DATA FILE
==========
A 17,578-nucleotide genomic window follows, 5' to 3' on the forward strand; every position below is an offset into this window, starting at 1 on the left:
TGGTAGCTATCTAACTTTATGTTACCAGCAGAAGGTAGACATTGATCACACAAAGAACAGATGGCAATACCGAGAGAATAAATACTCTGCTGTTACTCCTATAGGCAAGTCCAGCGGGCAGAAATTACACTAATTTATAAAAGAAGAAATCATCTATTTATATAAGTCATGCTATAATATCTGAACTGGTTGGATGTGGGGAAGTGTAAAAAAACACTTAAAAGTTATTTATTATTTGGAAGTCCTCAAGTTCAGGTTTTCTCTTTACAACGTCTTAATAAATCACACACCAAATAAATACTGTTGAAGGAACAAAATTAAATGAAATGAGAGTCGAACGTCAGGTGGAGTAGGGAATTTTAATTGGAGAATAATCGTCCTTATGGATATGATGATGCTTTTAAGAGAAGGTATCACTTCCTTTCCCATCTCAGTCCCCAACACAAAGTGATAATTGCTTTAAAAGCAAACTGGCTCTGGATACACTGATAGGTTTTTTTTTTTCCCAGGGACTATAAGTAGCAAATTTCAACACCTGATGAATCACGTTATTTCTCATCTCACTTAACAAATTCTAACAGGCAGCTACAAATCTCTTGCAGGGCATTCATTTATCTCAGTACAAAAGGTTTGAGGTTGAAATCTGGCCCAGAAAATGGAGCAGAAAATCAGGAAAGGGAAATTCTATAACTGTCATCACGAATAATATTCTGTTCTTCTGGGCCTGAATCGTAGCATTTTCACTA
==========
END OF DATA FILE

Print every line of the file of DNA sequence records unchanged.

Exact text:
A 17,578-nucleotide genomic window follows, 5' to 3' on the forward strand; every position below is an offset into this window, starting at 1 on the left:
TGGTAGCTATCTAACTTTATGTTACCAGCAGAAGGTAGACATTGATCACACAAAGAACAGATGGCAATACCGAGAGAATAAATACTCTGCTGTTACTCCTATAGGCAAGTCCAGCGGGCAGAAATTACACTAATTTATAAAAGAAGAAATCATCTATTTATATAAGTCATGCTATAATATCTGAACTGGTTGGATGTGGGGAAGTGTAAAAAAACACTTAAAAGTTATTTATTATTTGGAAGTCCTCAAGTTCAGGTTTTCTCTTTACAACGTCTTAATAAATCACACACCAAATAAATACTGTTGAAGGAACAAAATTAAATGAAATGAGAGTCGAACGTCAGGTGGAGTAGGGAATTTTAATTGGAGAATAATCGTCCTTATGGATATGATGATGCTTTTAAGAGAAGGTATCACTTCCTTTCCCATCTCAGTCCCCAACACAAAGTGATAATTGCTTTAAAAGCAAACTGGCTCTGGATACACTGATAGGTTTTTTTTTTTCCCAGGGACTATAAGTAGCAAATTTCAACACCTGATGAATCACGTTATTTCTCATCTCACTTAACAAATTCTAACAGGCAGCTACAAATCTCTTGCAGGGCATTCATTTATCTCAGTACAAAAGGTTTGAGGTTGAAATCTGGCCCAGAAAATGGAGCAGAAAATCAGGAAAGGGAAATTCTATAACTGTCATCACGAATAATATTCTGTTCTTCTGGGCCTGAATCGTAGCATTTTCACTA